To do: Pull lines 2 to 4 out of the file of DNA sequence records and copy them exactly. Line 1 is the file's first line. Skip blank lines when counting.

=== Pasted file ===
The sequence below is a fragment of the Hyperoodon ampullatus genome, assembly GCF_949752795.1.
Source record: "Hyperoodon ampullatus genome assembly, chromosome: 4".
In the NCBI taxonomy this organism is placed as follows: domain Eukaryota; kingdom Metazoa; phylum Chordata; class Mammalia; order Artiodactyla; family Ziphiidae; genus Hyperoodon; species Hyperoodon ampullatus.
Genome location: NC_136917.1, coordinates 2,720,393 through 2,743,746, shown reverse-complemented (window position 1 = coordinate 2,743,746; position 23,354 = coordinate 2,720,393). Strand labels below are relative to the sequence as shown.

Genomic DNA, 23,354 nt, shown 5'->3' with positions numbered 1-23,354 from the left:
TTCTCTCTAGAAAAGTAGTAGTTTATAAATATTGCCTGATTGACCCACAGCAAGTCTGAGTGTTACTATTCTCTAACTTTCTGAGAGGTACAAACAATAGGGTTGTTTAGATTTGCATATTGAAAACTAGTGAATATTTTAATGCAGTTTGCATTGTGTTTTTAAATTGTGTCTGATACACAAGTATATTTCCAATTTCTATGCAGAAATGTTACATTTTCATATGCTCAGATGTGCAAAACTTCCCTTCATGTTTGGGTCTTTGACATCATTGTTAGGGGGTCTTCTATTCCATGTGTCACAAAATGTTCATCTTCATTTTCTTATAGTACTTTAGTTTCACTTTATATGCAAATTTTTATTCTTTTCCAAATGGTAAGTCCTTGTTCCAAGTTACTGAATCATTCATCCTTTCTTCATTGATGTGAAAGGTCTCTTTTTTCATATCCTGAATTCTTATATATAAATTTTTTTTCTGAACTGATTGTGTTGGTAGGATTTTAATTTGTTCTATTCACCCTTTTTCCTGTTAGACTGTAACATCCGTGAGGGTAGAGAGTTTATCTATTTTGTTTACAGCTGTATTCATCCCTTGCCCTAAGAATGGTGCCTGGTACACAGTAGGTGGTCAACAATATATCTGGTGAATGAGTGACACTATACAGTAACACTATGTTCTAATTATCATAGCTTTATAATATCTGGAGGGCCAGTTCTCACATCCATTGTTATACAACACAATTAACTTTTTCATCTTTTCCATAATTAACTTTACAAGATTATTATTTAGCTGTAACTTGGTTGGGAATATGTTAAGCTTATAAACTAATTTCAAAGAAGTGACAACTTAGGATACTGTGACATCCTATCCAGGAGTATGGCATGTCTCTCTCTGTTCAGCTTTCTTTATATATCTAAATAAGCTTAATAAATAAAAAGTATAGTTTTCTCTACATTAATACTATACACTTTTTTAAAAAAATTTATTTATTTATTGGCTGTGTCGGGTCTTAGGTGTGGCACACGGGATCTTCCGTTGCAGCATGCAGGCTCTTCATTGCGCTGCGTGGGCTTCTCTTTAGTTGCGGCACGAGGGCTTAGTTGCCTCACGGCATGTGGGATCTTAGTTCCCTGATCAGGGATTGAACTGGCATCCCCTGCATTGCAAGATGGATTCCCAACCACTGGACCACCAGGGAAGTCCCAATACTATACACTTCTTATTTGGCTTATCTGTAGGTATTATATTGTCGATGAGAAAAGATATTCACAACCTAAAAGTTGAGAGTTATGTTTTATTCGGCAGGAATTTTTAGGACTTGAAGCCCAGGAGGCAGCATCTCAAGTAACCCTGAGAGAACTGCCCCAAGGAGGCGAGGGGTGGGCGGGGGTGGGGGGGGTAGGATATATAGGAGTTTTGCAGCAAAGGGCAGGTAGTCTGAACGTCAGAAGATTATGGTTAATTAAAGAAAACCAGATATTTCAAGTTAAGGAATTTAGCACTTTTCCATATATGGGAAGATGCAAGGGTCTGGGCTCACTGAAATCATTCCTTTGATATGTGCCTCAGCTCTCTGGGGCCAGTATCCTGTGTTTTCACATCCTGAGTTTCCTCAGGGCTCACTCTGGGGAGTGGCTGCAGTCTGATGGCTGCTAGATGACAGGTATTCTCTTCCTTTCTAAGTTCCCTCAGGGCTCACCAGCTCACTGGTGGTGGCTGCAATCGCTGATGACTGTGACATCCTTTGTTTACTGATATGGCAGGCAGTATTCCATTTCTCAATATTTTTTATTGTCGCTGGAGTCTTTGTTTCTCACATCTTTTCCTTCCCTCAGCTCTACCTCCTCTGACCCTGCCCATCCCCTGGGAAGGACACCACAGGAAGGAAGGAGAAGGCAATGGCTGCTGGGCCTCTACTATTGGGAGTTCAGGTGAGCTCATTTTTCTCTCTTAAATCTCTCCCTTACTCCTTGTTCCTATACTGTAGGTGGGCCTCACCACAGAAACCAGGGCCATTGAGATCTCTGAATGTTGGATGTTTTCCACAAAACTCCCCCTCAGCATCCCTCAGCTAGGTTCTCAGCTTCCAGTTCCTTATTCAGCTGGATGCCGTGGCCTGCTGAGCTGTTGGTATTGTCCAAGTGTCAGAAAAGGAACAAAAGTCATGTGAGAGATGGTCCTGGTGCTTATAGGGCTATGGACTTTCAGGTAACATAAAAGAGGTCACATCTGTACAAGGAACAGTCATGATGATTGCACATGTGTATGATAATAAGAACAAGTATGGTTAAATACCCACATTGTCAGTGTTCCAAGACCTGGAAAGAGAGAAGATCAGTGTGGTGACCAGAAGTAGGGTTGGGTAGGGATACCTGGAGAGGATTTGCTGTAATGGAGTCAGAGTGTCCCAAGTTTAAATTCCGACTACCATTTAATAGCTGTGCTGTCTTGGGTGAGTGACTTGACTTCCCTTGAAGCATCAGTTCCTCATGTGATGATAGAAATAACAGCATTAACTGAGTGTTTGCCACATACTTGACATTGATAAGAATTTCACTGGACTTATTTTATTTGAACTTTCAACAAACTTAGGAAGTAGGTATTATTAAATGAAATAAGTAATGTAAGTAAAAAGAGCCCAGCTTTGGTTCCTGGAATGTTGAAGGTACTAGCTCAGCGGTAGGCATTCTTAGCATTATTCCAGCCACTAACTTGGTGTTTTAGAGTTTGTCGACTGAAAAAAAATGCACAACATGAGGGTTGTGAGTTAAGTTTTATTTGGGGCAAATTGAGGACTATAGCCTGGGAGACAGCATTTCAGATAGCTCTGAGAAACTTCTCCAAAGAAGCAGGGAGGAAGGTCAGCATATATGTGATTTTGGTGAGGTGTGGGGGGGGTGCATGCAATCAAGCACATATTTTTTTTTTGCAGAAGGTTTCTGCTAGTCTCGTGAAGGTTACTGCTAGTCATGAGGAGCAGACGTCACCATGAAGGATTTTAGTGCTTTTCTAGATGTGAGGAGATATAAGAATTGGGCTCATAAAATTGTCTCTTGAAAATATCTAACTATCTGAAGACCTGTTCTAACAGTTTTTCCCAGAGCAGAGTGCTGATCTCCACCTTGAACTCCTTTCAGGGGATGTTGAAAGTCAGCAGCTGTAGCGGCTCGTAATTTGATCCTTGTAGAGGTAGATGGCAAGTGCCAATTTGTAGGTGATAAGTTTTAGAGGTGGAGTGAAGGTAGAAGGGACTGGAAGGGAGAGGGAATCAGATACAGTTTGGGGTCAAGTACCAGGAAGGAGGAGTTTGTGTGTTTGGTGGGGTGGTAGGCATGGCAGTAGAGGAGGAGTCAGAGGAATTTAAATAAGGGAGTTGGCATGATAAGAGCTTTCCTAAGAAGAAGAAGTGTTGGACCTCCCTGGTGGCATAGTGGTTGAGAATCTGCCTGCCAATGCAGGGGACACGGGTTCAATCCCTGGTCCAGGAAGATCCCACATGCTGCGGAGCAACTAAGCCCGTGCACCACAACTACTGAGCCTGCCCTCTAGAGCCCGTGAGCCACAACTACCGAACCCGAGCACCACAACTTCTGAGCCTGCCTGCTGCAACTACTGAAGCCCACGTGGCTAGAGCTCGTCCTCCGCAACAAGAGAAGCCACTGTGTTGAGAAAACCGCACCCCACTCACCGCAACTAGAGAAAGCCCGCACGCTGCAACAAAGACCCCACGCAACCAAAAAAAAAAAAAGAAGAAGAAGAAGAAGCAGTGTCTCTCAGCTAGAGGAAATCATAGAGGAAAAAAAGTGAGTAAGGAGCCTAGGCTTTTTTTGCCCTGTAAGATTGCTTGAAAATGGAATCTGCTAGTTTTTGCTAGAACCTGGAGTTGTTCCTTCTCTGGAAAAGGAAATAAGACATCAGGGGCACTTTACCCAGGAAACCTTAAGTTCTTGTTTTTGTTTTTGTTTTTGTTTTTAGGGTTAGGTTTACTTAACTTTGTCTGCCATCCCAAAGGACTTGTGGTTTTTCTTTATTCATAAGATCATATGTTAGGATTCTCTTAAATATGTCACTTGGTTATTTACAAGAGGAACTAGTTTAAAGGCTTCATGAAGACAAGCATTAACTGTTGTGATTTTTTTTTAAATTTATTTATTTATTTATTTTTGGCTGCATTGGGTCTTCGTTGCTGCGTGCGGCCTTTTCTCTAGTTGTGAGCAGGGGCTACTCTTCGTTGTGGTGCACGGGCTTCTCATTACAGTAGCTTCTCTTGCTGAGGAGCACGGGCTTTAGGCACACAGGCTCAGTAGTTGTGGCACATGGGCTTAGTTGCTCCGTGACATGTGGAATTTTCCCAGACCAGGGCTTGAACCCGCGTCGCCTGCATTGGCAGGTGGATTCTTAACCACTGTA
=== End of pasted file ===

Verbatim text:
Source record: "Hyperoodon ampullatus genome assembly, chromosome: 4".
In the NCBI taxonomy this organism is placed as follows: domain Eukaryota; kingdom Metazoa; phylum Chordata; class Mammalia; order Artiodactyla; family Ziphiidae; genus Hyperoodon; species Hyperoodon ampullatus.
Genome location: NC_136917.1, coordinates 2,720,393 through 2,743,746, shown reverse-complemented (window position 1 = coordinate 2,743,746; position 23,354 = coordinate 2,720,393). Strand labels below are relative to the sequence as shown.